At any given moment working nurses are pulled in numerous
directions, as multitasking is the currency of the occupation. In many
instances, nurses are caring for high acuity patients on units with inadequate
nurse staffing. Nurses are trained in principles of documentation, the six to
of medication administration, and round regularly on their patients to maintain
Distraction can still wreak havoc on a shift if a nurse is not focused carefully on the immediate task at hand. A 2013 study revealed that “42% of healthcare-related life-threatening events and 28% of medication adverse reactions are preventable.” So how can nurses bring their full attention to what they are immediately concerned with?
Mindfulness Can Help
By embracing the practice of mindfulness. It’s a term that’s mentioned often in relation to relaxation and meditation these days, but it can be helpful during working hours as well as after hours. To be mindful, according to Merriam-Webster, one is “bearing in mind,” “aware,” or “inclined to be aware.” PsychologyToday.com states that mindfulness “is a state of active, open attention to the present.” Essentially, being mindful is being fully present and attentive to what is happening in the present.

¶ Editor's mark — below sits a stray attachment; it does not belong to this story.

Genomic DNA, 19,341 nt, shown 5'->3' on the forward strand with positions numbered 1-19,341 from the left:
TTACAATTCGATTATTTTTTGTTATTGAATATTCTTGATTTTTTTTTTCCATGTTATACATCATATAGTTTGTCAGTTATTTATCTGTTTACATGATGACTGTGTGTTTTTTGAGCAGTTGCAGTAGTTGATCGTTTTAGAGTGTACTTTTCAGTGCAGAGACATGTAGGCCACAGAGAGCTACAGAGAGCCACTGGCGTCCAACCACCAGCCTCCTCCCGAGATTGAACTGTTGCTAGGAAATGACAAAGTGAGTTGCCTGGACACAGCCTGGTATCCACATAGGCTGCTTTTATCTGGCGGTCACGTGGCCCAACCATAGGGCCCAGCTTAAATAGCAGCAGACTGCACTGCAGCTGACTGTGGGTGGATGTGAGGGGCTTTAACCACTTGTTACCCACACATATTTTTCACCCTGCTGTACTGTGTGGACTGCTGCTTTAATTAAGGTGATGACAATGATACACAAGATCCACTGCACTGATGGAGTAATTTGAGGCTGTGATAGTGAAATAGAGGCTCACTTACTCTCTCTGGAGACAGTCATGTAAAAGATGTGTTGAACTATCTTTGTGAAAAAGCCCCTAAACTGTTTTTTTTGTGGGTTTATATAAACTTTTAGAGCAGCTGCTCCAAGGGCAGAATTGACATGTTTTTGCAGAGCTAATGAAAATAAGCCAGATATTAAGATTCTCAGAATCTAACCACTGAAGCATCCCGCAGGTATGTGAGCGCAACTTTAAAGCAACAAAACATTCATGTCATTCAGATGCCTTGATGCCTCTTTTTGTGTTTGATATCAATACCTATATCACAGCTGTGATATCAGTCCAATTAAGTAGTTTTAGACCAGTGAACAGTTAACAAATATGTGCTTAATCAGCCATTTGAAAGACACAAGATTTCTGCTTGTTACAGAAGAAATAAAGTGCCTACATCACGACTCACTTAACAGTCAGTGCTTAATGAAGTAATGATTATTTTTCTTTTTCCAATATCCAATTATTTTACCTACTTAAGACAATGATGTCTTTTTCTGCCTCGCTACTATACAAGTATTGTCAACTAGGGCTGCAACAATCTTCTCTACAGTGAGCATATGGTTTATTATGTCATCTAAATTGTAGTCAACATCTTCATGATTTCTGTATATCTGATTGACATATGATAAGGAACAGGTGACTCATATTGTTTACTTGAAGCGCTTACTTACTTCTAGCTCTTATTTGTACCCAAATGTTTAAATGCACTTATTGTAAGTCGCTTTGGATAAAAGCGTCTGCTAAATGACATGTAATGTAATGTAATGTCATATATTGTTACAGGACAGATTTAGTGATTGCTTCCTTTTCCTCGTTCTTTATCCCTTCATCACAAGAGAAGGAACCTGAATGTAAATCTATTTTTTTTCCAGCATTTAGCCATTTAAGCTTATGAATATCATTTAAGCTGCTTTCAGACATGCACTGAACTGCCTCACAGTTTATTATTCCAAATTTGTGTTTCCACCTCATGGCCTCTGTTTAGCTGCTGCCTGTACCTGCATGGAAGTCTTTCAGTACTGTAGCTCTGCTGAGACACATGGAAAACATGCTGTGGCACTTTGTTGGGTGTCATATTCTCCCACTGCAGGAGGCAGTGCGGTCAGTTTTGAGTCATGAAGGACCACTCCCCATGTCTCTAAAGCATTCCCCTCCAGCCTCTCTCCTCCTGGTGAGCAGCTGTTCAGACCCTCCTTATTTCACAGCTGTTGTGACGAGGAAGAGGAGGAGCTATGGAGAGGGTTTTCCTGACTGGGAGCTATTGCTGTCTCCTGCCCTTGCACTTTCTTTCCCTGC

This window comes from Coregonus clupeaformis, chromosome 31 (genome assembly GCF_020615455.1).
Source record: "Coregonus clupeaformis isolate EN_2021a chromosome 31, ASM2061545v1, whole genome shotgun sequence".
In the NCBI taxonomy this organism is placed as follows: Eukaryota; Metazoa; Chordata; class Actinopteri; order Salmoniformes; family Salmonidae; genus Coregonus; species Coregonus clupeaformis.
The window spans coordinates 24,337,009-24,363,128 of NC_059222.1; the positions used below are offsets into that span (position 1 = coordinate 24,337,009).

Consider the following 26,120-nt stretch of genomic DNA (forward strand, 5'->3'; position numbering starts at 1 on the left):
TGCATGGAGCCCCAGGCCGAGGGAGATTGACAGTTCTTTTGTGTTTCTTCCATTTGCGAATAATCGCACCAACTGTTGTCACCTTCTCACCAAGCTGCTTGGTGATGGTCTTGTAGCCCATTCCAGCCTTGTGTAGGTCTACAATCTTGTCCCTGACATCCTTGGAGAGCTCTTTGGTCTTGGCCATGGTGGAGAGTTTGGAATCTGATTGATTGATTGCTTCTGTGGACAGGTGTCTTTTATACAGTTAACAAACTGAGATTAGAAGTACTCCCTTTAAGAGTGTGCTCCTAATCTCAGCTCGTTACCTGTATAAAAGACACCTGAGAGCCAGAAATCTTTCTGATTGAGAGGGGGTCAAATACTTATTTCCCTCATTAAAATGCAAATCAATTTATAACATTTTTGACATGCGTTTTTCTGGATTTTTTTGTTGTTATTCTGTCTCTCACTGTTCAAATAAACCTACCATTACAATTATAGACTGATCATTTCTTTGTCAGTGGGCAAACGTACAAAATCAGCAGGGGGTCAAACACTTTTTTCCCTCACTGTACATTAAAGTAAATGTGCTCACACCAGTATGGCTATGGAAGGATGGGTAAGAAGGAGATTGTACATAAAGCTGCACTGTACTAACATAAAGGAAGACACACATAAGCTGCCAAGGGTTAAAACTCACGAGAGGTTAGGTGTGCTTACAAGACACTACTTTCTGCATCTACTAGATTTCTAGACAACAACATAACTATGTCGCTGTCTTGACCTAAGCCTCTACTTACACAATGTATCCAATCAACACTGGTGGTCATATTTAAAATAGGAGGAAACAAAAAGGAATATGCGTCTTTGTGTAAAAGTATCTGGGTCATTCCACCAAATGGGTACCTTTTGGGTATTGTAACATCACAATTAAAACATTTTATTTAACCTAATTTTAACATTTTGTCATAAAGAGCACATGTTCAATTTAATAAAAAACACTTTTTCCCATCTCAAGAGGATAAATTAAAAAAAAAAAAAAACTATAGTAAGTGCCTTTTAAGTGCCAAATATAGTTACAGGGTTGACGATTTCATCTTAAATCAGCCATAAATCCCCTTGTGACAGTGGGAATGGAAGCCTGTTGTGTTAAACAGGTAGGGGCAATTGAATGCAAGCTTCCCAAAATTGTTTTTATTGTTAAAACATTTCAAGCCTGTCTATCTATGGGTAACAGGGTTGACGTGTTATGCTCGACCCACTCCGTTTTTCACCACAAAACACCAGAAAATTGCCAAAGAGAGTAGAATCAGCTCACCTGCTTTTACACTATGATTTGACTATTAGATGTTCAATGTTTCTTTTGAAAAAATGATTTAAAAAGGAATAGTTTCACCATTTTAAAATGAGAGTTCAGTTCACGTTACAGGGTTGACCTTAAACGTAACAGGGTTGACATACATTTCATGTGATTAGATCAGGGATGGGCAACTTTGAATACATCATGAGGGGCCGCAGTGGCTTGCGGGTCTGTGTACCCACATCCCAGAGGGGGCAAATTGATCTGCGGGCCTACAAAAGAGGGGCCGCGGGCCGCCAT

Mindful over Multitasking
Nurses can incorporate mindfulness into their everyday
practice by making the effort to bring their focus to the present whenever they
are interacting with patients, which will improve work performance.
Save any multitasking for times not spent working directly with patients.
Before entering a patient’s room, pause briefly and take a breath. Bring the
focus to the specific details of the patient’s case and keep it there as long
as the interaction lasts. Actively listen when they speak.
Before entering a patient’s room, scan your body
for tension – look for tension in common places such as the jaw or shoulders
and relax those areas.
Be aware of feeling rushed or anxious, and
acknowledge these feelings without trying to eliminate them.
Take a couple of mindful breaths, dissolving
your tension and busyness on the exhale.
As you prepare to meet your patient, adjust your